In the past I have launched multiple Terminal / BASH sessions when I have wanted to run multiple commands, however it transpires that there is an easier method. Using the background / foreground options in Terminal / BASH allows one session to run multiple processes at the same time.
Throughout this post I will be using a Python script that simply does:
The & Method
The ampersand (&) method is achieved by placing a & at the end of the command. For example:
python3 test.py &
This command is telling the terminal to open Python3 and run test.py in the backround, which frees the terminal up for other commands, for example pinging http://www.google.com.
The  in the above is the commands job number and the 10088 is the commands process identification, more on this later.
The & method continues to output the Python script but allows for new commands to be entered.
The BG % / FG % Method
The BG % / FG % (Background / Foreground) method is slightly different as it allows us to move a running command to the background after it has started running. First we need to start the Python script running:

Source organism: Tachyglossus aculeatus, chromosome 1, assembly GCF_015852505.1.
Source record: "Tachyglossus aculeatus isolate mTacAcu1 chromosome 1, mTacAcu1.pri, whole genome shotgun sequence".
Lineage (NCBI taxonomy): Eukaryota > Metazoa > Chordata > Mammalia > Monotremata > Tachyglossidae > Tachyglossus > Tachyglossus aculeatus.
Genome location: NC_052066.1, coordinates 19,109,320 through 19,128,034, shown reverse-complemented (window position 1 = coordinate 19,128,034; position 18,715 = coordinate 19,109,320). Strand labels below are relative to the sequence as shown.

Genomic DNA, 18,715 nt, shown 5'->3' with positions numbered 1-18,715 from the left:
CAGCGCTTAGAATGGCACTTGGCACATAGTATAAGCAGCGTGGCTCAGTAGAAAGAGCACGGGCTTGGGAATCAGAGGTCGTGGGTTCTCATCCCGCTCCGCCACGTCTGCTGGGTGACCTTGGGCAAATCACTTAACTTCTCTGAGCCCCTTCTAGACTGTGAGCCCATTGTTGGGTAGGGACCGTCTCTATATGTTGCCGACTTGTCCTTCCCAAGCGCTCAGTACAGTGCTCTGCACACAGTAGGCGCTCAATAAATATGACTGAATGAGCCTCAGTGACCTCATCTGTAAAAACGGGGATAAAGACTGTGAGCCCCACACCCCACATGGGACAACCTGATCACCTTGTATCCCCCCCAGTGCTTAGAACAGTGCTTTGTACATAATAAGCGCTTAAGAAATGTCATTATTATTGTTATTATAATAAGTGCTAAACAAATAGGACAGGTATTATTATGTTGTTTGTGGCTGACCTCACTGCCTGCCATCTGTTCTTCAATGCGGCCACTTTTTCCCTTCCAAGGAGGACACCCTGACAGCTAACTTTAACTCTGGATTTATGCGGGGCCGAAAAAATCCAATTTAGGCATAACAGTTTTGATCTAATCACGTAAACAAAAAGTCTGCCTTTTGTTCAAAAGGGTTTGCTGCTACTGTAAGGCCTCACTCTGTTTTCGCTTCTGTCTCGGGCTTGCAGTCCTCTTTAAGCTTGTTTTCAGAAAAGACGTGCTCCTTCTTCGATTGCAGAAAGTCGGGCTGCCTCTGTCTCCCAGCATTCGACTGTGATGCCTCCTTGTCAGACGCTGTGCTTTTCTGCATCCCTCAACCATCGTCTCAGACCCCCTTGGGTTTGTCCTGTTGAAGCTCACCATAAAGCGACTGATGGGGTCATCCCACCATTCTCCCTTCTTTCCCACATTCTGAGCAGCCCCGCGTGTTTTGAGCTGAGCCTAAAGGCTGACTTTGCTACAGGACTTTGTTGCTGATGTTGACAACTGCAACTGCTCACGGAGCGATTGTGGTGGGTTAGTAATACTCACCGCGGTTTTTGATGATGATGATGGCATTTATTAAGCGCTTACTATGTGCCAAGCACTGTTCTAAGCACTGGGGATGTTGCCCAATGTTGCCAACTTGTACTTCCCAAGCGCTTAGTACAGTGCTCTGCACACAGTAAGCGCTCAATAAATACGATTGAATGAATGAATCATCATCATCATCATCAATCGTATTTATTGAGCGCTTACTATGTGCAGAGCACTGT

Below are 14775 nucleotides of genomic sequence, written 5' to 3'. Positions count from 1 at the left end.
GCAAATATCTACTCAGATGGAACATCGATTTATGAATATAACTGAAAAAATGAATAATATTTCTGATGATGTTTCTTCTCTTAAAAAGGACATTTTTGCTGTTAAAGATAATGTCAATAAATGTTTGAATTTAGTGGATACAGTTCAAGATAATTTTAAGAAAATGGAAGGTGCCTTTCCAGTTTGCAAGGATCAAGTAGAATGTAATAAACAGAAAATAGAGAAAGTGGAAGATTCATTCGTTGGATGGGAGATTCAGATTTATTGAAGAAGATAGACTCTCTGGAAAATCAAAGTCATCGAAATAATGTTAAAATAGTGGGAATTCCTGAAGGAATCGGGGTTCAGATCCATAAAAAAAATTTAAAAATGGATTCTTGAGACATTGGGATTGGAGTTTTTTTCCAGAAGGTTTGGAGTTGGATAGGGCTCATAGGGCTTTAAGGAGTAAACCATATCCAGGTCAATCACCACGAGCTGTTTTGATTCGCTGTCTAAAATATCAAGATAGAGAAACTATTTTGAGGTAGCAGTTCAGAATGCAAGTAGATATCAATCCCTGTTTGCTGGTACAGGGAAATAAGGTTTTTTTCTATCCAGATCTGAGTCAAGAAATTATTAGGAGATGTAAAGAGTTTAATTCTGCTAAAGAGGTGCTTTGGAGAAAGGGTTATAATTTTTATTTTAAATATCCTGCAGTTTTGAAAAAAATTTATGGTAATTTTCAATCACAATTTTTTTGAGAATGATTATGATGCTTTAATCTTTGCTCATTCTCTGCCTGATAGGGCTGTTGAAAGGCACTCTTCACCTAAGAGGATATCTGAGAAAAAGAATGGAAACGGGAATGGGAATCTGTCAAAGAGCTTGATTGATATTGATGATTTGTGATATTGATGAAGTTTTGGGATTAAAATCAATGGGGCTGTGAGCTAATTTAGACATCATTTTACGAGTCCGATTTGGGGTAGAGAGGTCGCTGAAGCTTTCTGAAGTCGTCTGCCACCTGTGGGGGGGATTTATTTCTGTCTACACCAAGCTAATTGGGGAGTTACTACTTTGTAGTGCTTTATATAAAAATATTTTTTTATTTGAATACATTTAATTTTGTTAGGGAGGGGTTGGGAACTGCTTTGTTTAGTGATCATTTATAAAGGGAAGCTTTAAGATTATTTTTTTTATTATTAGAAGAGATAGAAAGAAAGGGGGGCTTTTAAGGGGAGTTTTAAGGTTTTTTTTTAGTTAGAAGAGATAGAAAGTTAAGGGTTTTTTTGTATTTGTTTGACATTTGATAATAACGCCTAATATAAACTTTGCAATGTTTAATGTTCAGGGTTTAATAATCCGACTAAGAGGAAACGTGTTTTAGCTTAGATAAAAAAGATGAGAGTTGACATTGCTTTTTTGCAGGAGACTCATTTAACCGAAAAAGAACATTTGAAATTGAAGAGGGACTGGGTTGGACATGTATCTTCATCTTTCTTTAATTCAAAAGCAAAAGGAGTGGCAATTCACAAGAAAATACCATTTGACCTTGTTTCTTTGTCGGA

And once the script is running we need to pause it using CTRL Z
With our script stopped (paused) we need to note the job number,  in this case and then enter bg %JOBNUMBER:
And our job then resumes running in the background. To bring the job back to foreground we need to enter fg %JOBNUMBER, so in our case fg %3
With the possibility to start multiple jobs and have them all running in the background it could be very easy to lose track of what is running. However, there is a solution for that and that solution is jobs.
jobs has the ability to list running or suspended jobs, to stop a job or to continue a job.
For this example I have copied my Python script four times, modifying the output depending on the script number and then set them all running in the background.
Using the command jobs -l produces a list of running jobs, their job number in  and their process ID:
For example, test.py is running as process ID 10262. With this knowledge we can then stop (pause/suspend) a job using the command kill -stop PROCESSID. So kill -stop 10262 suspends test.py
If we suspend all the running jobs and then type jobs -l it will show all the jobs as suspended. To start a job running again (unpausing it) we need to type kill -cont PROCESSID . So to start test.py we would type kill -cont 10262